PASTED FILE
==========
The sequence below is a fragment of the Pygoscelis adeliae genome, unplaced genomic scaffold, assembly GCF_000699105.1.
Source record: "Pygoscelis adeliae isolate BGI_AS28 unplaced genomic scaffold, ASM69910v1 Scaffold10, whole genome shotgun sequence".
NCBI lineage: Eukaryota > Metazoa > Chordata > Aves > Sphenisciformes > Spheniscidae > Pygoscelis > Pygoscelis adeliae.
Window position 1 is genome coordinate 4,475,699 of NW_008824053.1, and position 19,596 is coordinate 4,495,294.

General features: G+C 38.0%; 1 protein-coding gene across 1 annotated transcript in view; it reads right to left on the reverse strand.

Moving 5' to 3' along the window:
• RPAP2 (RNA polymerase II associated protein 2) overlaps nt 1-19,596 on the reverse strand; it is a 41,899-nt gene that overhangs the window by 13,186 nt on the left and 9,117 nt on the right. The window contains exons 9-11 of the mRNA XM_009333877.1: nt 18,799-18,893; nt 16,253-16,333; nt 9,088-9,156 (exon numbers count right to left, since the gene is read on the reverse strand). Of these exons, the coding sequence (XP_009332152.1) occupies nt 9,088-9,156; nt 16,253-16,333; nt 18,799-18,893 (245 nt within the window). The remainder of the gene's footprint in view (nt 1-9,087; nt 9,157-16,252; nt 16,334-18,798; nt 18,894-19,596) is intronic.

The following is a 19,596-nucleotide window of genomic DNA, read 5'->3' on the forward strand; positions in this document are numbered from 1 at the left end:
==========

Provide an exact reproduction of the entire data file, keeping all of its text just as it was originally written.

The sequence below is a fragment of the Pygoscelis adeliae genome, unplaced genomic scaffold, assembly GCF_000699105.1.
Source record: "Pygoscelis adeliae isolate BGI_AS28 unplaced genomic scaffold, ASM69910v1 Scaffold10, whole genome shotgun sequence".
NCBI lineage: Eukaryota > Metazoa > Chordata > Aves > Sphenisciformes > Spheniscidae > Pygoscelis > Pygoscelis adeliae.
Window position 1 is genome coordinate 4,475,699 of NW_008824053.1, and position 19,596 is coordinate 4,495,294.

General features: G+C 38.0%; 1 protein-coding gene across 1 annotated transcript in view; it reads right to left on the reverse strand.

Moving 5' to 3' along the window:
• RPAP2 (RNA polymerase II associated protein 2) overlaps nt 1-19,596 on the reverse strand; it is a 41,899-nt gene that overhangs the window by 13,186 nt on the left and 9,117 nt on the right. The window contains exons 9-11 of the mRNA XM_009333877.1: nt 18,799-18,893; nt 16,253-16,333; nt 9,088-9,156 (exon numbers count right to left, since the gene is read on the reverse strand). Of these exons, the coding sequence (XP_009332152.1) occupies nt 9,088-9,156; nt 16,253-16,333; nt 18,799-18,893 (245 nt within the window). The remainder of the gene's footprint in view (nt 1-9,087; nt 9,157-16,252; nt 16,334-18,798; nt 18,894-19,596) is intronic.

The following is a 19,596-nucleotide window of genomic DNA, read 5'->3' on the forward strand; positions in this document are numbered from 1 at the left end: